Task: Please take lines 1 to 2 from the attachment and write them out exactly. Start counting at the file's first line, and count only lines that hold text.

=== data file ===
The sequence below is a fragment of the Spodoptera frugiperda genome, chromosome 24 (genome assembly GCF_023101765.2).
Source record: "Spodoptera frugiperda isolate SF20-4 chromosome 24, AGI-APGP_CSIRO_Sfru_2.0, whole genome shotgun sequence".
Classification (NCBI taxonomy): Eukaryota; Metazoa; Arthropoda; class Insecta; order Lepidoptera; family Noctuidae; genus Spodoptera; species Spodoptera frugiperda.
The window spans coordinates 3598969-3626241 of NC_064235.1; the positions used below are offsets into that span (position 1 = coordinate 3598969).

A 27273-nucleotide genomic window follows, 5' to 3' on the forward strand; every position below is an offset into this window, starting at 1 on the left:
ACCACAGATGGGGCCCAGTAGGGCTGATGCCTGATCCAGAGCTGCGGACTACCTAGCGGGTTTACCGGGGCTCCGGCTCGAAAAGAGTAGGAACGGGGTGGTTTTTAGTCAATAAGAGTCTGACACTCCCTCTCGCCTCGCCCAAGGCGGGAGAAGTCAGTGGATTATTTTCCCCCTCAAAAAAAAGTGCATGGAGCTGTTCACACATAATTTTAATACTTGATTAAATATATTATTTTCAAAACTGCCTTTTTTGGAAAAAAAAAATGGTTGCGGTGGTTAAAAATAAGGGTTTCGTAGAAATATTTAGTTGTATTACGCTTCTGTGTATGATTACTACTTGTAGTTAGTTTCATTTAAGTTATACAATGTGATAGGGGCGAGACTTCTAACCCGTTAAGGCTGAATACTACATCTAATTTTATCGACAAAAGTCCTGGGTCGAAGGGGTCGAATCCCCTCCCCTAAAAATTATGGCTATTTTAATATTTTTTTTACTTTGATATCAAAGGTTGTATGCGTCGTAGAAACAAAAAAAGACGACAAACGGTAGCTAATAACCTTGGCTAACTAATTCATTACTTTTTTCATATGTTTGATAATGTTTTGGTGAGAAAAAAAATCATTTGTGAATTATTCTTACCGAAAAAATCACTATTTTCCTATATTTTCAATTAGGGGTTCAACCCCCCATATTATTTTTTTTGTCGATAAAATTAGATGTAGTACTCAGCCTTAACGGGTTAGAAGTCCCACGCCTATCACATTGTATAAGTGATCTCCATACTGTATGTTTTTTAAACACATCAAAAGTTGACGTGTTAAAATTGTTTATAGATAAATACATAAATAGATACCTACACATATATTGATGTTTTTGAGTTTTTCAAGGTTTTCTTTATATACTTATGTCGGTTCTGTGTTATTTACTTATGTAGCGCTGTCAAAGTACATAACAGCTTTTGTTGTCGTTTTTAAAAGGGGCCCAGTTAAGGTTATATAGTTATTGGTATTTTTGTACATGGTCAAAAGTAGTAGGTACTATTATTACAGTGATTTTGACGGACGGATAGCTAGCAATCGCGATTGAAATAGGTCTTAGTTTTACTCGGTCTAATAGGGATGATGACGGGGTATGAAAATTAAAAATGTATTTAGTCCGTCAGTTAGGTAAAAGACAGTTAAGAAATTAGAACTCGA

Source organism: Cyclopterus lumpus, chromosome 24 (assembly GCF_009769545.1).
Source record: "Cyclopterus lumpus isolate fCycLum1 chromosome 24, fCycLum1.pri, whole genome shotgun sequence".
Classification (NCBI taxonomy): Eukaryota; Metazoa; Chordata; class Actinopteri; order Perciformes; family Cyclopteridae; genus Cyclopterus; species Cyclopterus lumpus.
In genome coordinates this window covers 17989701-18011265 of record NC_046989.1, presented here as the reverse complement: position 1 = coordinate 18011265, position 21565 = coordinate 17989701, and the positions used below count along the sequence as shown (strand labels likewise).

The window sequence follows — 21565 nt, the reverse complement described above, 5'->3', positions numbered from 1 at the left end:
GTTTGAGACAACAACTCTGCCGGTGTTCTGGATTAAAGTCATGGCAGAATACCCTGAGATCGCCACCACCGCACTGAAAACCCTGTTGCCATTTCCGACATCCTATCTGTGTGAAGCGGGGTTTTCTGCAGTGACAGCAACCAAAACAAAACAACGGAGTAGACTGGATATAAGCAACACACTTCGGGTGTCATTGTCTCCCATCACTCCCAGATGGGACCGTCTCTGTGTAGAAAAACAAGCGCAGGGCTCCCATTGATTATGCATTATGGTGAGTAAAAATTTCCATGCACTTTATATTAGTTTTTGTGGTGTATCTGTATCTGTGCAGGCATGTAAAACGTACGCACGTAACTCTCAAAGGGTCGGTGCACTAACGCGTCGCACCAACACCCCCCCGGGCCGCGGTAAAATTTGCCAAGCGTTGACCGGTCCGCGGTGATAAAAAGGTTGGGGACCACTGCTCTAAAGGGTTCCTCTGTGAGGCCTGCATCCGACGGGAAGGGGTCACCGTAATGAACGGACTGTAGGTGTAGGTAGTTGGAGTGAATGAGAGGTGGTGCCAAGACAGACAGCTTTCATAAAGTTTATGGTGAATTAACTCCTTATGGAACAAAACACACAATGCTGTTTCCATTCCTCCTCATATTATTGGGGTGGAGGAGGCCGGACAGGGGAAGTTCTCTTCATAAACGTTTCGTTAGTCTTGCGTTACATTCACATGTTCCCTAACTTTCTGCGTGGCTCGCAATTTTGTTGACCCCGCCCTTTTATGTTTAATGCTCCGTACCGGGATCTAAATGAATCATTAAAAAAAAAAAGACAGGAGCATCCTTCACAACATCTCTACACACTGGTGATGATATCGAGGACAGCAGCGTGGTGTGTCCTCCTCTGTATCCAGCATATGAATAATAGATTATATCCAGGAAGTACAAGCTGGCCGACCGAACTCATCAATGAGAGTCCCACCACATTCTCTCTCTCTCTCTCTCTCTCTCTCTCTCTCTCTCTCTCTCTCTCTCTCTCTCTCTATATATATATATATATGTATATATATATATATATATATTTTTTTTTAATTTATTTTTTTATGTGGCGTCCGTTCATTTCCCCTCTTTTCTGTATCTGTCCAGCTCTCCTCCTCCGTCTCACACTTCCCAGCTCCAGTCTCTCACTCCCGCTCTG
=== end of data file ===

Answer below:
The sequence below is a fragment of the Spodoptera frugiperda genome, chromosome 24 (genome assembly GCF_023101765.2).
Source record: "Spodoptera frugiperda isolate SF20-4 chromosome 24, AGI-APGP_CSIRO_Sfru_2.0, whole genome shotgun sequence".